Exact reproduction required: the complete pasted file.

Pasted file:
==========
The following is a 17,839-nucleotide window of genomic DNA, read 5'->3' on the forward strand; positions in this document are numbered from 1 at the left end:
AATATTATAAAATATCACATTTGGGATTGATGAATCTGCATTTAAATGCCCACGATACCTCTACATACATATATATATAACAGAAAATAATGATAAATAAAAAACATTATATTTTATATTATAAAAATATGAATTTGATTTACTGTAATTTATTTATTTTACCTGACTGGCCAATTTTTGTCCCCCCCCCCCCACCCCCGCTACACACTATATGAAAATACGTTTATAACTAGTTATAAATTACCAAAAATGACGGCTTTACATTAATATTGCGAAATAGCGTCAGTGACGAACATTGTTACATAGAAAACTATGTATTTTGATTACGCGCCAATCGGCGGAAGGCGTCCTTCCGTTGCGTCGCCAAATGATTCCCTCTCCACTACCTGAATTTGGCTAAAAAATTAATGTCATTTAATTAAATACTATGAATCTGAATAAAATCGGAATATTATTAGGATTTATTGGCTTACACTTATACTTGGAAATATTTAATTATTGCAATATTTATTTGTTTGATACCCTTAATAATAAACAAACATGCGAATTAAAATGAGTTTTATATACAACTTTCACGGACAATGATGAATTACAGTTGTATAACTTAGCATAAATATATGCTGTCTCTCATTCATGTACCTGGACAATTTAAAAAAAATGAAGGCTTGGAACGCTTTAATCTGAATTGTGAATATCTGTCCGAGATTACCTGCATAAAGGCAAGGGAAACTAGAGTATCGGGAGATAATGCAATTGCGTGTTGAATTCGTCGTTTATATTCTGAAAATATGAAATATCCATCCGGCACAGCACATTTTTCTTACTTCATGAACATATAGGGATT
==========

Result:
The following is a 17,839-nucleotide window of genomic DNA, read 5'->3' on the forward strand; positions in this document are numbered from 1 at the left end:
AATATTATAAAATATCACATTTGGGATTGATGAATCTGCATTTAAATGCCCACGATACCTCTACATACATATATATATAACAGAAAATAATGATAAATAAAAAACATTATATTTTATATTATAAAAATATGAATTTGATTTACTGTAATTTATTTATTTTACCTGACTGGCCAATTTTTGTCCCCCCCCCCCCACCCCCGCTACACACTATATGAAAATACGTTTATAACTAGTTATAAATTACCAAAAATGACGGCTTTACATTAATATTGCGAAATAGCGTCAGTGACGAACATTGTTACATAGAAAACTATGTATTTTGATTACGCGCCAATCGGCGGAAGGCGTCCTTCCGTTGCGTCGCCAAATGATTCCCTCTCCACTACCTGAATTTGGCTAAAAAATTAATGTCATTTAATTAAATACTATGAATCTGAATAAAATCGGAATATTATTAGGATTTATTGGCTTACACTTATACTTGGAAATATTTAATTATTGCAATATTTATTTGTTTGATACCCTTAATAATAAACAAACATGCGAATTAAAATGAGTTTTATATACAACTTTCACGGACAATGATGAATTACAGTTGTATAACTTAGCATAAATATATGCTGTCTCTCATTCATGTACCTGGACAATTTAAAAAAAATGAAGGCTTGGAACGCTTTAATCTGAATTGTGAATATCTGTCCGAGATTACCTGCATAAAGGCAAGGGAAACTAGAGTATCGGGAGATAATGCAATTGCGTGTTGAATTCGTCGTTTATATTCTGAAAATATGAAATATCCATCCGGCACAGCACATTTTTCTTACTTCATGAACATATAGGGATT